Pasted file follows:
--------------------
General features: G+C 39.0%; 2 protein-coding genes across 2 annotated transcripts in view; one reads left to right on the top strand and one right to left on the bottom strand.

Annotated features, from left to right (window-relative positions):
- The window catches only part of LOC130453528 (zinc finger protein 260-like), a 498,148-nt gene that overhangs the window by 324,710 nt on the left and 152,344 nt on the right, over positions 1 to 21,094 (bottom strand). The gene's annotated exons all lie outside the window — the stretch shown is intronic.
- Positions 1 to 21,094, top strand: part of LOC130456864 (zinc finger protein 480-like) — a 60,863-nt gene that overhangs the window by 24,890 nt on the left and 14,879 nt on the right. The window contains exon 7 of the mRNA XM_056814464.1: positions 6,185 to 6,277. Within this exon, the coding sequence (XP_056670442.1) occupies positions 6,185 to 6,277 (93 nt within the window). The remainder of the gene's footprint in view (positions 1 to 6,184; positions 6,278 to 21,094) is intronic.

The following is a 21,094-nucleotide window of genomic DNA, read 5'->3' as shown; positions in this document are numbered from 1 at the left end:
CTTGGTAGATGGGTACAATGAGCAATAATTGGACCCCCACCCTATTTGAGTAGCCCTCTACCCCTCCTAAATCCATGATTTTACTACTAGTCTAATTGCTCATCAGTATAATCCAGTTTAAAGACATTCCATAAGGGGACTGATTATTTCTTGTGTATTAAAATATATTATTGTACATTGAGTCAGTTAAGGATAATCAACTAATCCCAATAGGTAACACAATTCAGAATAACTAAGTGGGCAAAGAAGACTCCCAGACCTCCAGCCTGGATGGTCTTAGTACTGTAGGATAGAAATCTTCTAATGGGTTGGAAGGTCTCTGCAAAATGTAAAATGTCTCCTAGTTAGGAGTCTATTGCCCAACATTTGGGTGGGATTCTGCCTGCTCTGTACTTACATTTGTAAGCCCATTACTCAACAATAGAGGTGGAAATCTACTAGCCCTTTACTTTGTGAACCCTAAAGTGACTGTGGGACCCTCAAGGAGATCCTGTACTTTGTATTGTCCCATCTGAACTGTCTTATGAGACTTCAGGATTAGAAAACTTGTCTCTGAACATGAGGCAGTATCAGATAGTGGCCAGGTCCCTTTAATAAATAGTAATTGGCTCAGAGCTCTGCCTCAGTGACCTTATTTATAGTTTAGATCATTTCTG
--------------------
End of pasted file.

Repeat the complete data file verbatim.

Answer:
General features: G+C 39.0%; 2 protein-coding genes across 2 annotated transcripts in view; one reads left to right on the top strand and one right to left on the bottom strand.

Annotated features, from left to right (window-relative positions):
- The window catches only part of LOC130453528 (zinc finger protein 260-like), a 498,148-nt gene that overhangs the window by 324,710 nt on the left and 152,344 nt on the right, over positions 1 to 21,094 (bottom strand). The gene's annotated exons all lie outside the window — the stretch shown is intronic.
- Positions 1 to 21,094, top strand: part of LOC130456864 (zinc finger protein 480-like) — a 60,863-nt gene that overhangs the window by 24,890 nt on the left and 14,879 nt on the right. The window contains exon 7 of the mRNA XM_056814464.1: positions 6,185 to 6,277. Within this exon, the coding sequence (XP_056670442.1) occupies positions 6,185 to 6,277 (93 nt within the window). The remainder of the gene's footprint in view (positions 1 to 6,184; positions 6,278 to 21,094) is intronic.

The following is a 21,094-nucleotide window of genomic DNA, read 5'->3' as shown; positions in this document are numbered from 1 at the left end:
CTTGGTAGATGGGTACAATGAGCAATAATTGGACCCCCACCCTATTTGAGTAGCCCTCTACCCCTCCTAAATCCATGATTTTACTACTAGTCTAATTGCTCATCAGTATAATCCAGTTTAAAGACATTCCATAAGGGGACTGATTATTTCTTGTGTATTAAAATATATTATTGTACATTGAGTCAGTTAAGGATAATCAACTAATCCCAATAGGTAACACAATTCAGAATAACTAAGTGGGCAAAGAAGACTCCCAGACCTCCAGCCTGGATGGTCTTAGTACTGTAGGATAGAAATCTTCTAATGGGTTGGAAGGTCTCTGCAAAATGTAAAATGTCTCCTAGTTAGGAGTCTATTGCCCAACATTTGGGTGGGATTCTGCCTGCTCTGTACTTACATTTGTAAGCCCATTACTCAACAATAGAGGTGGAAATCTACTAGCCCTTTACTTTGTGAACCCTAAAGTGACTGTGGGACCCTCAAGGAGATCCTGTACTTTGTATTGTCCCATCTGAACTGTCTTATGAGACTTCAGGATTAGAAAACTTGTCTCTGAACATGAGGCAGTATCAGATAGTGGCCAGGTCCCTTTAATAAATAGTAATTGGCTCAGAGCTCTGCCTCAGTGACCTTATTTATAGTTTAGATCATTTCTG